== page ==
Don’t get me wrong, busy can be good — for us to leave the house or get outside our own heads, but it’s also important to find a balance. Because sometimes it may be “easier” to throw ourselves into work, welcome the distraction rather than face our own grief. For some, it could be taking a walk, talking or writing about it, creating art or making music. Do whatever it takes to take care of yourself, to honour the pain, but also have the wisdom to seek support when you need.

At the end of the day, there’s no fast cure. You need this time, and the people you care for will only be happy that you take this time to care for yourself.

5. It is emotionally and physically exhausting.

We sometimes forget that grieving can be an utter exhaustion. It wears you down, drains your energy and takes a toll on your body, mind and spirit. The intensity of our emotions leave us feeling physically and psychologically depleted.

It’s important to look after our physical health, listen to our body and the cues it gives us. To eat well, drink plenty of water and get tons of sleep.

6. You’re so much stronger than you think.

The truth is, we don’t really have a choice but to be strong. But we also never realize how strong we can be until we endure the unimaginable. I don’t think I’ll ever forget how I felt when the news broke. It was a whirlwind of emotions — the sorrow, the anger, the frustration, the denial, the helplessness, the fear, the disappointment, the pain and the “what-ifs”.

Perhaps, the strength lies in letting myself be vulnerable, and letting others see it too. Knowing that you have this strength is empowering, because you never know when you might need it again.

7. People care, but sometimes they just don’t know how to.

When it comes to talking about something as tragic as the lost of a loved one, I’ve noticed the amount of silence that comes creeping in the room. People sometimes steer away from the subject because they may not know what to say or how to respond. They’re probably unsure of how to comfort and don’t want to risk saying or doing anything wrong.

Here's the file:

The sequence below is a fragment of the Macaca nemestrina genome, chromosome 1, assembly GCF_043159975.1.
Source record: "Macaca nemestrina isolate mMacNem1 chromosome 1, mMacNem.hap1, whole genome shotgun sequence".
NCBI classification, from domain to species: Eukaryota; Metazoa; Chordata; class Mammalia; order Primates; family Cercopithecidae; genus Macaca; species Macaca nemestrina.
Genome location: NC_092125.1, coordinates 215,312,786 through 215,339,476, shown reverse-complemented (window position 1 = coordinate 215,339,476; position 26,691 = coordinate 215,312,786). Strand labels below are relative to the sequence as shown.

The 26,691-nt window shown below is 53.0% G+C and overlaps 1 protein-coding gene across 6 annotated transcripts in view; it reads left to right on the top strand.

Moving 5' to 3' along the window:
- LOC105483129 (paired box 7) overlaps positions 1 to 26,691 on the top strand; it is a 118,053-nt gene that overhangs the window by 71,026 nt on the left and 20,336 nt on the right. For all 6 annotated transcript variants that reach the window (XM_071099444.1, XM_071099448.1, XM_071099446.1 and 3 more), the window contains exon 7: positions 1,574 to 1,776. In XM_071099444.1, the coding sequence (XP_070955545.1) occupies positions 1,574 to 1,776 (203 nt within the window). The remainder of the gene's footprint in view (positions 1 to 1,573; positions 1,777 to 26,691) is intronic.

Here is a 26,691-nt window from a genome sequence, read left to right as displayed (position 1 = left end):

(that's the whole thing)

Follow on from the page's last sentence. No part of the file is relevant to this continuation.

I can’t begin to express how grateful I am for the love and support of friends who were there, physically and emotionally. Nonetheless, I’ve also realized how important it was to reach out and openly express how I feel and what I need —whether it’s someone who can listen or simply to spend time with. It’s times like this where we should let ourselves set aside our ego of staying strong, and instead lean on those who care for us.

8. Death is something we need to talk about.

How often is it that we have a conversation on death and dying? Have you ever thought about your fears, your hopes or how you’d want to be remembered? The subject makes us feel uncomfortable and some choose to shy away from it. But the truth is, all of us are going to die and we know it. It’s important to talk, to ask questions, to listen and to know what our loved ones would like when death comes. There’ll never be a “right” time unless we find the time, and we shouldn’t wait because later may become too late.

It’s not easy, but we should learn to talk about our mortality — to have these difficult conversations that may change what we think about death, but also how we choose to live.

9. Life is too short — act on what truly matters to you.

Death reminds us all that life is indeed too short and too precious. We spend time thinking about the past, worrying about the future, often forgetting how important it is to live in the present, to try live life to the fullest.

Losing my father made me acutely aware of what really matters in life. I’ve learnt more about myself, my priorities and to live according to what I deem truly important to me. To invest time with intent, because there’s no buying back time, nor time for regrets.

Grief changes you, you do come out a different person. And I’m thankful for the people I’ve lost that has allowed me to grow and build this resilience.

To my dearest father, there’s not a single day that I don’t think about you. Thank you for being my greatest mentor, my inspiration and my motivation. Thank you for showing me what love and kindness is, and for being the best father you could be. I’m eternally grateful for all that you’ve taught me in life and in death.

I love you dad, always and forever.



Fei Kwok

Lawyer turned Interaction & Service Designer | Design, death, mental health & humane tech.